The programme is intended to strengthen European co-operation and international links in higher education by supporting high-quality European Masters Courses, enabling students from around the world to engage in postgraduate study at European higher education institutions, as well as encouraging the outgoing mobility of European students and scholars towards third countries.
The program is organized as a pedagogic continuum:
The course begins in September (semester 1) of each year, including lectures, tutorials, seminars and a work-based research project
Students can start Year 1 of their studies at any of the five partner universities. Semester 3 is offered at one the other 4 partner universities, while semester 4 can be undertaken in industry, at one of the consortium universities, at LSF or at any of the partner universities.
In each semester, students take 30 ECTS credits.
The duration of the Mamaself Masters course is two years (120 ECTS credits). The academic program is split into two years with 60 ECTS credits for each. The language of instruction and examination is English. The student will stay one year in one institution and a second second in another institution. In respect of the Erasmus Mundus mobility rules, students must change country between Yea 1 and Year 2. It is not possible to stay the two years at the same site in Munich. It is possible to go back to one of the two first institutions for the 4th semester.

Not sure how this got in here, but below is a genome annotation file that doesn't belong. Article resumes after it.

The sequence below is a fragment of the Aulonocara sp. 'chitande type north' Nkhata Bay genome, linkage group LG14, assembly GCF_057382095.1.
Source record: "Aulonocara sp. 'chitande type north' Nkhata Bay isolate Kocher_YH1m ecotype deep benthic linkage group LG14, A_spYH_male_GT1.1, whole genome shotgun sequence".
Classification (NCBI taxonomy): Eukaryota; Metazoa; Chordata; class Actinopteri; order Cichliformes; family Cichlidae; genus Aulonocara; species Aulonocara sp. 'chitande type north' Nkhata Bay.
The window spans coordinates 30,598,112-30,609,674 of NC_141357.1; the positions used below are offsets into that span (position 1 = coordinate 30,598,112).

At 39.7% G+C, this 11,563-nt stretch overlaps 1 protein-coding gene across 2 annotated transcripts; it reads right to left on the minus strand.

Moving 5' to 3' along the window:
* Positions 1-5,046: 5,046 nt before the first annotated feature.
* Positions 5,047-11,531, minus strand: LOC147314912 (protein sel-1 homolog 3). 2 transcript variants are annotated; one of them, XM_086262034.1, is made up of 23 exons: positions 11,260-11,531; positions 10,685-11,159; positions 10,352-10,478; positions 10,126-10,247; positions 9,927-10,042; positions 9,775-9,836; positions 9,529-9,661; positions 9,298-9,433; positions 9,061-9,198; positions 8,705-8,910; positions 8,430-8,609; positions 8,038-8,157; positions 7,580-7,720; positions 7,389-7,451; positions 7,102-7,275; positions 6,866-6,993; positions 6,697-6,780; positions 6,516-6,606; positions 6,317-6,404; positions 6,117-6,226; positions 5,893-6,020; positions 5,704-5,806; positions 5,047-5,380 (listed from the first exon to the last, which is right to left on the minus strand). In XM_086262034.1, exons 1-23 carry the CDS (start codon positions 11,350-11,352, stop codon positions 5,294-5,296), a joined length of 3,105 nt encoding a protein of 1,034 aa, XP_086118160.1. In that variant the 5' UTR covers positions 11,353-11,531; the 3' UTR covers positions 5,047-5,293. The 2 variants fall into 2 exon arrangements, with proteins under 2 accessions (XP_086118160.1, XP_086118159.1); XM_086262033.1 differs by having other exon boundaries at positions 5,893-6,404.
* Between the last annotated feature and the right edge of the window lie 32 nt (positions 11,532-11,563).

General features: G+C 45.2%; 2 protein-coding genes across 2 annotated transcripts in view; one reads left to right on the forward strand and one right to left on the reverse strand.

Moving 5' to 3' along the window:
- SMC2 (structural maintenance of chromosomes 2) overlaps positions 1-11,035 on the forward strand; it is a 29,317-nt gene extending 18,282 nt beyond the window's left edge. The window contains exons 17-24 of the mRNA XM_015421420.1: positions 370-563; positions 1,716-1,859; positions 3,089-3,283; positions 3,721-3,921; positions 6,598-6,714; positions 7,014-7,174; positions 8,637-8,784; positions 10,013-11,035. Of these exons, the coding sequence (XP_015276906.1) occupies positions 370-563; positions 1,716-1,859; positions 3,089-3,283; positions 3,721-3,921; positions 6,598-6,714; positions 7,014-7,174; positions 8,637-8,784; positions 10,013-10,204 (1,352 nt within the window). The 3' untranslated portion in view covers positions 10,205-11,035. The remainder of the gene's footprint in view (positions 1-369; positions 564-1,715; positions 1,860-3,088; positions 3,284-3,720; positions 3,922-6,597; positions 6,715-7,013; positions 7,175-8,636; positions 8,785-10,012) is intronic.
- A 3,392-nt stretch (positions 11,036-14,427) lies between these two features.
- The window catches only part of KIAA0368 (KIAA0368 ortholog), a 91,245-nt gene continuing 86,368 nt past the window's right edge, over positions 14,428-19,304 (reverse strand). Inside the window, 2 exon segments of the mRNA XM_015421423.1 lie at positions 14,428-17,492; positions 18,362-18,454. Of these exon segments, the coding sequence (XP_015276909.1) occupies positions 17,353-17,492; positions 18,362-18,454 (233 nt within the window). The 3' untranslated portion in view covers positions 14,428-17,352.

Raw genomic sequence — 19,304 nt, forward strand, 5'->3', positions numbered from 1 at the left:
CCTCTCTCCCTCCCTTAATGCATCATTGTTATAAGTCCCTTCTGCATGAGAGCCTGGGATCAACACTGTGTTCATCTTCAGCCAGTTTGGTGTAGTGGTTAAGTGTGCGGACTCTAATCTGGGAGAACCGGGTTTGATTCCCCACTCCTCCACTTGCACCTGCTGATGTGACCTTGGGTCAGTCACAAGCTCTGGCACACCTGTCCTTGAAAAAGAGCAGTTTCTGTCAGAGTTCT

The first year consists of lectures and practicals at one out of the five universities yielding 60 ECTS. This part of teaching will take place at one of the 5 leading European universities belonging to the consortium.
At the end of the first year, student must change country and join a second institution.
Students will receive at least 2 European Master diploma , one for each institution.